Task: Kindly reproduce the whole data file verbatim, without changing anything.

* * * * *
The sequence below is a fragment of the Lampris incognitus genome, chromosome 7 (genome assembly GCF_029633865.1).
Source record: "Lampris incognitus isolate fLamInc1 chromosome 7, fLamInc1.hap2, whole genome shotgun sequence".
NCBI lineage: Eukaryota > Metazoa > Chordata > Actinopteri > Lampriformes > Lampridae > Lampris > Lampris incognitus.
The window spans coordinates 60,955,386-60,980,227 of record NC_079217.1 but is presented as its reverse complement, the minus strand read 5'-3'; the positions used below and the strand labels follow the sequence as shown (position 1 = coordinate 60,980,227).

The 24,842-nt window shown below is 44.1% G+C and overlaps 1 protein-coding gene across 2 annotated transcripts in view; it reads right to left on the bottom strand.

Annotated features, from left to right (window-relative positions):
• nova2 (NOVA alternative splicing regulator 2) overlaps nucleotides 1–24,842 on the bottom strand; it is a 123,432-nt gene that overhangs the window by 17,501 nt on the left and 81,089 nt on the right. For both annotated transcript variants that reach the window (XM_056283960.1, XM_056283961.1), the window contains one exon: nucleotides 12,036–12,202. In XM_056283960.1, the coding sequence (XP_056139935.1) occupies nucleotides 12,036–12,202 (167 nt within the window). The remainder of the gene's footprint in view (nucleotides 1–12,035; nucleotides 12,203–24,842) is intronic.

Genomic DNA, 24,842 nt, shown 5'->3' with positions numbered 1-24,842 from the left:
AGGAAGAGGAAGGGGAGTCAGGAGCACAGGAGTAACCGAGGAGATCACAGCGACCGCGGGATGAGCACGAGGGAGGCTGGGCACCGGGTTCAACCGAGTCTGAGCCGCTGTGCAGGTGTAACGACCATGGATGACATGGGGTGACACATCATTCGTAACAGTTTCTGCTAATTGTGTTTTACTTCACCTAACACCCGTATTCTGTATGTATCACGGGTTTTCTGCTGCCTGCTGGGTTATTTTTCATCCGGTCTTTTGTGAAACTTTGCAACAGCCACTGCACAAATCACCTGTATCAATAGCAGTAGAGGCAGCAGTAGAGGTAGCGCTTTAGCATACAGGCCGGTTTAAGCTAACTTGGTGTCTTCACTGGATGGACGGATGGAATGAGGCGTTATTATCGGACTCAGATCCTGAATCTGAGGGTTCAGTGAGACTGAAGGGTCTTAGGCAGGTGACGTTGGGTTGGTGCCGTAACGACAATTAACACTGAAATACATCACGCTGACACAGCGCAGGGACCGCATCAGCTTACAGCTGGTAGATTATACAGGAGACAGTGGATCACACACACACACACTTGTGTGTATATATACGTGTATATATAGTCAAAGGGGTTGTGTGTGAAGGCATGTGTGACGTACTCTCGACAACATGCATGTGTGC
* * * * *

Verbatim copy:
The sequence below is a fragment of the Lampris incognitus genome, chromosome 7 (genome assembly GCF_029633865.1).
Source record: "Lampris incognitus isolate fLamInc1 chromosome 7, fLamInc1.hap2, whole genome shotgun sequence".
NCBI lineage: Eukaryota > Metazoa > Chordata > Actinopteri > Lampriformes > Lampridae > Lampris > Lampris incognitus.
The window spans coordinates 60,955,386-60,980,227 of record NC_079217.1 but is presented as its reverse complement, the minus strand read 5'-3'; the positions used below and the strand labels follow the sequence as shown (position 1 = coordinate 60,980,227).

The 24,842-nt window shown below is 44.1% G+C and overlaps 1 protein-coding gene across 2 annotated transcripts in view; it reads right to left on the bottom strand.

Annotated features, from left to right (window-relative positions):
• nova2 (NOVA alternative splicing regulator 2) overlaps nucleotides 1–24,842 on the bottom strand; it is a 123,432-nt gene that overhangs the window by 17,501 nt on the left and 81,089 nt on the right. For both annotated transcript variants that reach the window (XM_056283960.1, XM_056283961.1), the window contains one exon: nucleotides 12,036–12,202. In XM_056283960.1, the coding sequence (XP_056139935.1) occupies nucleotides 12,036–12,202 (167 nt within the window). The remainder of the gene's footprint in view (nucleotides 1–12,035; nucleotides 12,203–24,842) is intronic.

Genomic DNA, 24,842 nt, shown 5'->3' with positions numbered 1-24,842 from the left:
AGGAAGAGGAAGGGGAGTCAGGAGCACAGGAGTAACCGAGGAGATCACAGCGACCGCGGGATGAGCACGAGGGAGGCTGGGCACCGGGTTCAACCGAGTCTGAGCCGCTGTGCAGGTGTAACGACCATGGATGACATGGGGTGACACATCATTCGTAACAGTTTCTGCTAATTGTGTTTTACTTCACCTAACACCCGTATTCTGTATGTATCACGGGTTTTCTGCTGCCTGCTGGGTTATTTTTCATCCGGTCTTTTGTGAAACTTTGCAACAGCCACTGCACAAATCACCTGTATCAATAGCAGTAGAGGCAGCAGTAGAGGTAGCGCTTTAGCATACAGGCCGGTTTAAGCTAACTTGGTGTCTTCACTGGATGGACGGATGGAATGAGGCGTTATTATCGGACTCAGATCCTGAATCTGAGGGTTCAGTGAGACTGAAGGGTCTTAGGCAGGTGACGTTGGGTTGGTGCCGTAACGACAATTAACACTGAAATACATCACGCTGACACAGCGCAGGGACCGCATCAGCTTACAGCTGGTAGATTATACAGGAGACAGTGGATCACACACACACACACTTGTGTGTATATATACGTGTATATATAGTCAAAGGGGTTGTGTGTGAAGGCATGTGTGACGTACTCTCGACAACATGCATGTGTGC